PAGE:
Brookings: Expanding Opportunity Through Infrastructure Jobs
In the face of dour news about stagnant wages, rising inequality, and a vanishing middle class, metropolitan areas are raising local minimum wages, experimenting with new apprenticeship programs, and considering a range of other development tools to tackle their workforce challenges. Collectively, these strategies represent crucial steps to boost incomes and improve economic mobility during the recovery. In the same way, infrastructure investment is supporting more and better jobs throughout the country, drawing from a variety of efforts across the public and private sector.
However, the federal transportation program is headed toward another financial cliff, and Washington is once again scrambling to find a patchwork solution for the crumbling roads, bridges, and facilities whose maintenance is central to economic growth. An oft-cited statistic, for instance, notes that every $1 billion in highway spending can directly and indirectly create up to 13,000 jobs a year. With continued uncertainty at the federal level, many states and localities are delaying construction projects and remain trapped in a cycle of deferred maintenance that hurts thousands of employers and workers alike.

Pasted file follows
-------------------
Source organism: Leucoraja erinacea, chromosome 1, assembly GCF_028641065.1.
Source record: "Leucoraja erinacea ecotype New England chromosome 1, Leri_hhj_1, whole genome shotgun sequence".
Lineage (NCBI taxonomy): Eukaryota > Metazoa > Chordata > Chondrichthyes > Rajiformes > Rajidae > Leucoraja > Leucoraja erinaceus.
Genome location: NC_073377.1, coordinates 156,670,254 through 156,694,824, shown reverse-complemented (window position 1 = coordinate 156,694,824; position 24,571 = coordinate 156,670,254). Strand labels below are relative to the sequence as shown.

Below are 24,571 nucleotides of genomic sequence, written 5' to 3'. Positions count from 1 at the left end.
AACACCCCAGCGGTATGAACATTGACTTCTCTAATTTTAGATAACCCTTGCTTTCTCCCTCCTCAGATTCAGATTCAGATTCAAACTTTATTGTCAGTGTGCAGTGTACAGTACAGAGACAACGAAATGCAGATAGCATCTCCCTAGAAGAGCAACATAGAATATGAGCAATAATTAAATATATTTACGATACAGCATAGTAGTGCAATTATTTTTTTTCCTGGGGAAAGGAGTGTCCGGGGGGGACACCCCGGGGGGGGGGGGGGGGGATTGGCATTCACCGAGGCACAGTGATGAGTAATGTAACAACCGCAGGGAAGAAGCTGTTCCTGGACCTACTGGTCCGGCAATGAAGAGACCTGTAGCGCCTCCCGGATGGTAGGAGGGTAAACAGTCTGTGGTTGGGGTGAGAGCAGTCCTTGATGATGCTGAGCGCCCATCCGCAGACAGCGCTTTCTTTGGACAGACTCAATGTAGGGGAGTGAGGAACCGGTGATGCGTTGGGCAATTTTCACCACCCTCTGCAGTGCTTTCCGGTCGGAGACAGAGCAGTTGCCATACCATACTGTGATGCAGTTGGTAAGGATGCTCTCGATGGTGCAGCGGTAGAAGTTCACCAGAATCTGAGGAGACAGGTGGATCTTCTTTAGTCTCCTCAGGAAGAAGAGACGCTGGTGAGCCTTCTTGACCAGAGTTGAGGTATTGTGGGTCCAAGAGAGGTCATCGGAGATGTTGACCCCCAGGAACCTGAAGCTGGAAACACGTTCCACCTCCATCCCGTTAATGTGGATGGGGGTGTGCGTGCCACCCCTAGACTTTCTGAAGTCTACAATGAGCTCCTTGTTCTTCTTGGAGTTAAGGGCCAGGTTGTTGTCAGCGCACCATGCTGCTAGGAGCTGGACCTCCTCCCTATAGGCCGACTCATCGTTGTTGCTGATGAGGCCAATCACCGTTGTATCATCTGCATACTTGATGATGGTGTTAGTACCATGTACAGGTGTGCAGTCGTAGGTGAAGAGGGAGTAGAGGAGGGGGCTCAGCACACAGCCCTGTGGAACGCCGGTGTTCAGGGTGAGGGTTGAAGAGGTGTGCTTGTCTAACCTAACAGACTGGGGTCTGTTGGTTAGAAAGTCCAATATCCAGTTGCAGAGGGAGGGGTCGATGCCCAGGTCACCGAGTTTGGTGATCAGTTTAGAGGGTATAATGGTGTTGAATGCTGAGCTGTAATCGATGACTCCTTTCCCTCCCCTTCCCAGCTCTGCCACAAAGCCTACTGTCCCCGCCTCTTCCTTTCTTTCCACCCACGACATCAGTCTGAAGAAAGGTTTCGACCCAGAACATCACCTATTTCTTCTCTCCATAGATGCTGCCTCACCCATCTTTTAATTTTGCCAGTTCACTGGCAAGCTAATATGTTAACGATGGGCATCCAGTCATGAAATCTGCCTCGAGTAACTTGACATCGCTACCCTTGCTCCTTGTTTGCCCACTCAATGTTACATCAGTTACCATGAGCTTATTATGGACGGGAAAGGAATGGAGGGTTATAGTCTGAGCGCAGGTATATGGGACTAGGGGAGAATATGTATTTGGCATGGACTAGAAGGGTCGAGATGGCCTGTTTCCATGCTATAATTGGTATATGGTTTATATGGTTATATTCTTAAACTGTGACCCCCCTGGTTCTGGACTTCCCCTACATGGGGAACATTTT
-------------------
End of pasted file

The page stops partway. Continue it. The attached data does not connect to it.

The need to invest in U.S. infrastructure has never been clearer, making it all the more critical to take a fresh look at infrastructure’s importance to the labor market, both to drive long-lasting growth and to expand economic opportunity across the entire workforce—two elements often missing from the current narrative on infrastructure and jobs.